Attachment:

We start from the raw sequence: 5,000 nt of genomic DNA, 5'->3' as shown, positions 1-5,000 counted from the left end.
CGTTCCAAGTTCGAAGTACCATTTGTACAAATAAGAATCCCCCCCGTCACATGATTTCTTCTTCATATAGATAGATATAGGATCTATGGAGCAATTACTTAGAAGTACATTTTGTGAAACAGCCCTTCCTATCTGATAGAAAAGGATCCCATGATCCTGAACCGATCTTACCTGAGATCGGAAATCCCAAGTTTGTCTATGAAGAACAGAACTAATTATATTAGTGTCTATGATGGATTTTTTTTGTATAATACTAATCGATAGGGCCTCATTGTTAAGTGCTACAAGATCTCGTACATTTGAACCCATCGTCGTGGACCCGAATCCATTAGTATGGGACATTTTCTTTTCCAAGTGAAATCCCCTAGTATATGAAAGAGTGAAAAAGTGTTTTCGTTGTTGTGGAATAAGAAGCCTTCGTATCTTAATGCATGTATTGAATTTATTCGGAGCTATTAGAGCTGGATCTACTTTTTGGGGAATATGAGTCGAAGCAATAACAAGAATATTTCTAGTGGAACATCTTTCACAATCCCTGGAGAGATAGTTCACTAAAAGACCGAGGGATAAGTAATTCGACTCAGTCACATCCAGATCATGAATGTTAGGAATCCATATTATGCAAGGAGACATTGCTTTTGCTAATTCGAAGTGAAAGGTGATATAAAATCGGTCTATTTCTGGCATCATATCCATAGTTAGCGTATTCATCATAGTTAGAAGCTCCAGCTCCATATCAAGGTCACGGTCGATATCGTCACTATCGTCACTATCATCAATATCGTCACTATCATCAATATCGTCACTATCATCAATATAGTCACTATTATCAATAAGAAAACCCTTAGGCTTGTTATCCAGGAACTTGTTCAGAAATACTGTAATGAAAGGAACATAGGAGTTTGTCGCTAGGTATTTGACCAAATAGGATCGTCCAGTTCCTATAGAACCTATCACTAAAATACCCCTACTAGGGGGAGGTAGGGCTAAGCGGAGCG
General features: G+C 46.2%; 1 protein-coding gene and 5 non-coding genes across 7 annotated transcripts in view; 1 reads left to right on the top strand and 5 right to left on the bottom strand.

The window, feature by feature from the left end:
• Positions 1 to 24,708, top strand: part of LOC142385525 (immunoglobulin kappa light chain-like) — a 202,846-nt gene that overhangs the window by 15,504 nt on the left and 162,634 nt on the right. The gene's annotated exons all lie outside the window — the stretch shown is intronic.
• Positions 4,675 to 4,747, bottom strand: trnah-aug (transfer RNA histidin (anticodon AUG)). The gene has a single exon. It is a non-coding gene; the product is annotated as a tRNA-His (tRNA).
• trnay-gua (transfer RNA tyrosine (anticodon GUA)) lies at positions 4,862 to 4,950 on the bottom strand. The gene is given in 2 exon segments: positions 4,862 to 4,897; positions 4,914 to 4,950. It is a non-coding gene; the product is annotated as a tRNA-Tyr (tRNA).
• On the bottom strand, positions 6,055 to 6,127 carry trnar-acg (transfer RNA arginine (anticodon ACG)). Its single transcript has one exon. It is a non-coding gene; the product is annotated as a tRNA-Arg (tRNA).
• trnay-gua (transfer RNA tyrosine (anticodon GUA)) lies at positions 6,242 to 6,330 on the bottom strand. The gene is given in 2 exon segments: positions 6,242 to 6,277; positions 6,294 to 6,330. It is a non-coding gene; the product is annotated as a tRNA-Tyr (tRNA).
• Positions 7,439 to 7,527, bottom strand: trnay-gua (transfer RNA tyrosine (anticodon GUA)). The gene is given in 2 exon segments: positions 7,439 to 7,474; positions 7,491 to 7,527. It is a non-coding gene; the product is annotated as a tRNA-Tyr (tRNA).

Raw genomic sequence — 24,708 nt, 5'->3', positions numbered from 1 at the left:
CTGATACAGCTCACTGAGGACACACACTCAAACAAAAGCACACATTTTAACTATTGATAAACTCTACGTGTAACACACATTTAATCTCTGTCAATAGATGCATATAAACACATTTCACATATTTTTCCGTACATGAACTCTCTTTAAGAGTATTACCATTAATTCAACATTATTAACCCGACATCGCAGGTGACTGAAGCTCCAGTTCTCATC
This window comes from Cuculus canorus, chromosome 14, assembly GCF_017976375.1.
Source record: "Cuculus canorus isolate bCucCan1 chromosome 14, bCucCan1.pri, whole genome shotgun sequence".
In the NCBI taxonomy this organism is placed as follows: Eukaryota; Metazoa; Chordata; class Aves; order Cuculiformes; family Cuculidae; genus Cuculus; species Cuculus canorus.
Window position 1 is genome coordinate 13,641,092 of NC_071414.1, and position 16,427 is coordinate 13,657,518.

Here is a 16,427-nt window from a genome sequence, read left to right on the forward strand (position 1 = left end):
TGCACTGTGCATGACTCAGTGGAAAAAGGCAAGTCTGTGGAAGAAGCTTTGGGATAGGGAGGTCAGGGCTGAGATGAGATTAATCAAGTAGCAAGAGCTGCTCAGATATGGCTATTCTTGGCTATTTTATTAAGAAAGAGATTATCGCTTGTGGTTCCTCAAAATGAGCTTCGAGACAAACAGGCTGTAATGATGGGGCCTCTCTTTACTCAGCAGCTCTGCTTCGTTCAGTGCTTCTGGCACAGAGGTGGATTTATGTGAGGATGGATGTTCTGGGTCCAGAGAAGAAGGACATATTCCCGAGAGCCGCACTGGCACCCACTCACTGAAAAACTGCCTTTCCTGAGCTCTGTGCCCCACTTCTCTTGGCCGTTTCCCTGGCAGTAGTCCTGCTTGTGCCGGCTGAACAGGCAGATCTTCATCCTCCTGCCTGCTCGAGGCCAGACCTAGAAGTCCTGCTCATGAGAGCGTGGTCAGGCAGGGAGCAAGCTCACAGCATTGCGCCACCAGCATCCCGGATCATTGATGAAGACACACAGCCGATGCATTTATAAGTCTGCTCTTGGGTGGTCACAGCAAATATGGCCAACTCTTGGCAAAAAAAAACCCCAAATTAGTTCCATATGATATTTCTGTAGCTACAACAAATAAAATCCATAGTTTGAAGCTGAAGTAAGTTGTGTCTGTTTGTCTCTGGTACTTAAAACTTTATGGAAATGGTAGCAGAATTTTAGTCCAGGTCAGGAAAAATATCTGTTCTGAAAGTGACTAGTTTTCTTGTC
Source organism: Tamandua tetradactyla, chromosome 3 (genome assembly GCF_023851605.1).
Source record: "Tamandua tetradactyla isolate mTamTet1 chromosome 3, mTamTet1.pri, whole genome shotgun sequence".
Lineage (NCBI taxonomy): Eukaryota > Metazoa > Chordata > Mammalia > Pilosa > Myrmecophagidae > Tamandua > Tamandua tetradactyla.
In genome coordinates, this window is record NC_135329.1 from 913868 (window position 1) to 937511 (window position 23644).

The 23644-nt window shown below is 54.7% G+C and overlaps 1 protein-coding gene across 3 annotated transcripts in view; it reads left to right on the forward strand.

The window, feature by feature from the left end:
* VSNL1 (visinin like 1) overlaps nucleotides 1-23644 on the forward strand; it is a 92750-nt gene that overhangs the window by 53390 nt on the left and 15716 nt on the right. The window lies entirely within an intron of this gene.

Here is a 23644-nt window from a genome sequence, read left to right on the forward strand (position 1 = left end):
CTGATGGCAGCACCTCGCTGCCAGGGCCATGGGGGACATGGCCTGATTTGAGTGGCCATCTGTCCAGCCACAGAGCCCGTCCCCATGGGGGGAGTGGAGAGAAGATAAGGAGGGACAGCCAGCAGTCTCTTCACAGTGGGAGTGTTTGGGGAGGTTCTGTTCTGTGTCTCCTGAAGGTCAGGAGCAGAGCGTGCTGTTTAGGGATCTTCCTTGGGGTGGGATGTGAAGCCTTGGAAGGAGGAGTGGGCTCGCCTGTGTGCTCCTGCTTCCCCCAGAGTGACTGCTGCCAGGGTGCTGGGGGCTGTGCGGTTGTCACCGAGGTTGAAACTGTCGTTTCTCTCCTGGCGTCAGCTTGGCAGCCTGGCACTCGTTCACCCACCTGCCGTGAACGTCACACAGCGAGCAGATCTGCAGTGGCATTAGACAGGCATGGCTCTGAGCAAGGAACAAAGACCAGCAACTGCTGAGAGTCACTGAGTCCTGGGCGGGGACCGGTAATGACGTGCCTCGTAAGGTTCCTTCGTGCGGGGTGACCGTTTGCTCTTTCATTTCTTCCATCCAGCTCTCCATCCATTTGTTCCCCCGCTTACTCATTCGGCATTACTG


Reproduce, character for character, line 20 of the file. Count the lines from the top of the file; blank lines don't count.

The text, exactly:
Source record: "Tamandua tetradactyla isolate mTamTet1 chromosome 3, mTamTet1.pri, whole genome shotgun sequence".